The importance of being out
Last night at the pre-National Coming Out Day event at the Roseville Barnes & Noble, we talked about whether coming out is still important. The consensus: absolutely. We need to see people like us having good lives so we know what’s possible. And since humans have a strong need for belonging, the ability to be around people who share our identities can be profoundly healing and supportive of our growth.
I came out as lesbian when I was 14-16 (it was a process). At the time culturally there was a lot less support than there is today and I spent immense energy fighting for this identity. I was talking to a friend recently about how, if we have multiple identities, one can really come to the front and take all the negativity and all our energy.
That’s been true for me with my lesbian identity. I’m still super out and proud about it, but in honor of the day, here’s what else I’m out about:
My gender is non-binary/gender fluid. Yes, I can be non-binary and lesbian for a variety of reasons including: I often choose to stay in the girl/woman gender space in public to expand the ideas of what’s possible for people assigned girl/woman in our culture. Plus I really like my body (and other estrogeny bodies), I just hate all the cultural crap assigned to me because of how my body looks.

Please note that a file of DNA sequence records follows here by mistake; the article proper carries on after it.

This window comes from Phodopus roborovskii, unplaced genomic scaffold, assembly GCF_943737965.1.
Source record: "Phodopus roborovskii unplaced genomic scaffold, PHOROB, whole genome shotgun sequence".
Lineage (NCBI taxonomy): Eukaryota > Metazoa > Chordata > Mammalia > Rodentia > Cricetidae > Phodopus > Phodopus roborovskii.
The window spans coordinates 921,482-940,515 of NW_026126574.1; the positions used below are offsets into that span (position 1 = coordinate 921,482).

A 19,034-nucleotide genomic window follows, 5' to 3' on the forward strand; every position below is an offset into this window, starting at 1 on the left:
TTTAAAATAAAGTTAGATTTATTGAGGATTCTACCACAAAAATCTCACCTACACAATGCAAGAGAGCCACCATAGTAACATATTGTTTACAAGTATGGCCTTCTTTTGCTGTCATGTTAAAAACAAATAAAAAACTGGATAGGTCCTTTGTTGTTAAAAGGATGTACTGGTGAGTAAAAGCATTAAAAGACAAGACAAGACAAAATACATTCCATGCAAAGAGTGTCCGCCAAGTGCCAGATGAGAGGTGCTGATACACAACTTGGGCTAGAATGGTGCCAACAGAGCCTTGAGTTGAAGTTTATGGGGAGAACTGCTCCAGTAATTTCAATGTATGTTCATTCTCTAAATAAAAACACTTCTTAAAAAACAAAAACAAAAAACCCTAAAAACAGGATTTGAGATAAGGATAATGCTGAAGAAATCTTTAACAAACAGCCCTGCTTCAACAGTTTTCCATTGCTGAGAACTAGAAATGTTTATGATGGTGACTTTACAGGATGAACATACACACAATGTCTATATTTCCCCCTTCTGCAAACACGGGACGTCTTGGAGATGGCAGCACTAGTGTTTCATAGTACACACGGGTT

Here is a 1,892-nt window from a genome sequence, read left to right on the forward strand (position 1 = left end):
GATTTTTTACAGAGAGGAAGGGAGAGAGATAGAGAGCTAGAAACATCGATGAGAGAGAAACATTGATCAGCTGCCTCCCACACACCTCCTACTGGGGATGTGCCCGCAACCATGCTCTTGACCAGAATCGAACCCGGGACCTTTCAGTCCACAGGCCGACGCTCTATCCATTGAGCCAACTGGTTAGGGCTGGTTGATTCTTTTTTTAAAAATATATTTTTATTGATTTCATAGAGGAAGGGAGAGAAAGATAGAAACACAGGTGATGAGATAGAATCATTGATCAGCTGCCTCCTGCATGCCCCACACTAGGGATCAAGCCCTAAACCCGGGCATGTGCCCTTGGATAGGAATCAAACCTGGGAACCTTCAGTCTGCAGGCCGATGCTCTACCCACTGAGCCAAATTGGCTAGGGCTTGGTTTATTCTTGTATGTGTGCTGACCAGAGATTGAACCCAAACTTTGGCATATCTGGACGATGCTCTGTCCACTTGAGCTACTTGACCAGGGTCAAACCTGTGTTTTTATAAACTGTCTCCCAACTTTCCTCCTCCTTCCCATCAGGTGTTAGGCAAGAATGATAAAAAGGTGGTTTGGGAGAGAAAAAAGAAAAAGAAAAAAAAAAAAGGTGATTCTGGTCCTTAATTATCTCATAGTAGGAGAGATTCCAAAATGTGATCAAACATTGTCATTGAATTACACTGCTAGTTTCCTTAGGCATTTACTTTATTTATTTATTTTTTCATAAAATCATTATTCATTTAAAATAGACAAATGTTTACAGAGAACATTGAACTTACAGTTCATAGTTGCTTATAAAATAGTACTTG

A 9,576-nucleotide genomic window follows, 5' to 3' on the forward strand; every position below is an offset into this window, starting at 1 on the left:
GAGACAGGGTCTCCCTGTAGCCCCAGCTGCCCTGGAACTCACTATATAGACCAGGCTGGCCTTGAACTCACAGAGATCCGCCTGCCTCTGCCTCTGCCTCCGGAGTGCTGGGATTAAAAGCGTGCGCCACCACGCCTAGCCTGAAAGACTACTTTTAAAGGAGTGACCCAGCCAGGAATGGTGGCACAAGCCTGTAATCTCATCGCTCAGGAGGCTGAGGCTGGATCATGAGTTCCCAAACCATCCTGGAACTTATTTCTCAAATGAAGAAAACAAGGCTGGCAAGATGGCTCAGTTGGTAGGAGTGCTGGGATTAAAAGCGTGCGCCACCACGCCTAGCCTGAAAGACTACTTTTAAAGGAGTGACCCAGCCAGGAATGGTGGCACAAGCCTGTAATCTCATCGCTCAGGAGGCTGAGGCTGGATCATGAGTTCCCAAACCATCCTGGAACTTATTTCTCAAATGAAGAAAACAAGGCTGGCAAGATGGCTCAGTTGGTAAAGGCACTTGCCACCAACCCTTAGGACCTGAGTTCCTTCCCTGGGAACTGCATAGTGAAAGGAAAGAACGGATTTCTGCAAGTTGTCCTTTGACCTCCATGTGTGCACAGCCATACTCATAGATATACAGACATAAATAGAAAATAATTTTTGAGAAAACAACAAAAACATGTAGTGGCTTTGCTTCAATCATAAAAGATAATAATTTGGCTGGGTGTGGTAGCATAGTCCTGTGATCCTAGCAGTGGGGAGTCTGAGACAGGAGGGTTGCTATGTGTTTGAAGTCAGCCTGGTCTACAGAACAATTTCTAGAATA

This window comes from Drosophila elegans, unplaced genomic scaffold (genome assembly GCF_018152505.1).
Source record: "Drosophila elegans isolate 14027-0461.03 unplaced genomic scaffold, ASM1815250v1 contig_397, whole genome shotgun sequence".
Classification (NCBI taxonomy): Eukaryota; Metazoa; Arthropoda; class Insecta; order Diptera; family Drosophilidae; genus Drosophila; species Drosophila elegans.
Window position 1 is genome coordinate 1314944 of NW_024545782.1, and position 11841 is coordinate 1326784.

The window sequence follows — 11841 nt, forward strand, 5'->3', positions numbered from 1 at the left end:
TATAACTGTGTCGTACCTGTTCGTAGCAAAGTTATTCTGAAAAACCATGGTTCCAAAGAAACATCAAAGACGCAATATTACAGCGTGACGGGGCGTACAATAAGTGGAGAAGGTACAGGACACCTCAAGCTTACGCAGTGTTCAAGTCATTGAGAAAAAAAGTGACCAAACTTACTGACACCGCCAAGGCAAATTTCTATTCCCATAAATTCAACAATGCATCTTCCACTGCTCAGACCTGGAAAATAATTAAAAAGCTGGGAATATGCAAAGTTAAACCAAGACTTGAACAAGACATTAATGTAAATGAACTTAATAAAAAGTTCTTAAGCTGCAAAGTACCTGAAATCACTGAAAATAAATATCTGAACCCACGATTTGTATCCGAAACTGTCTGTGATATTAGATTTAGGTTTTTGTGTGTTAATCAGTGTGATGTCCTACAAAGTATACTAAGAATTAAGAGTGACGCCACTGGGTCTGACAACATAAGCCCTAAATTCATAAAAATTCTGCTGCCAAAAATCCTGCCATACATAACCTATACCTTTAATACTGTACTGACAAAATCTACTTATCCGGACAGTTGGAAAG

I’m neurodiverse, which means my brain doesn’t work like most of the brains of the people around me. This also means I have diagnosed mental health disorders – but I think culturally the way we approach mental illness is a train wreck, so I’m careful about how often I accept the label of being ill or disordered.
I’m a non-shy introvert. I love having figured this out because it means that I can adore people and still make as much alone space as I need. I no longer listen to the people who say, “But you like people so much you should come to this party/do these events/go to more conventions.”
I’m culturally Jewish and religiously eclectic – strongly pro-mysticism, spirituality and magic. I still fairly often have the experience of people who grew up in Christian culture not realizing it’s only one of many cultures and saying things I don’t understand like I’m supposed to understand them.
I’m a gamer! Okay yeah anyone who knows me for sixty seconds knows this, but I think it’s important to say especially to keep creating safe spaces for girl/woman-identified gamers.
And I’m an strong ally for people who are bi, pan, ace, trans, intersex, Muslim, African American/black, Asian, Latinx, and mixed race. I’m sure I’ve left people off that list, but the bottom line is that if I’m not hanging out in my introvert space and you want an ally:
I’ll sit with you.
I’ll go with you.
I’ll shop with you.
I’ll game with you.
Happy National Coming Out Day!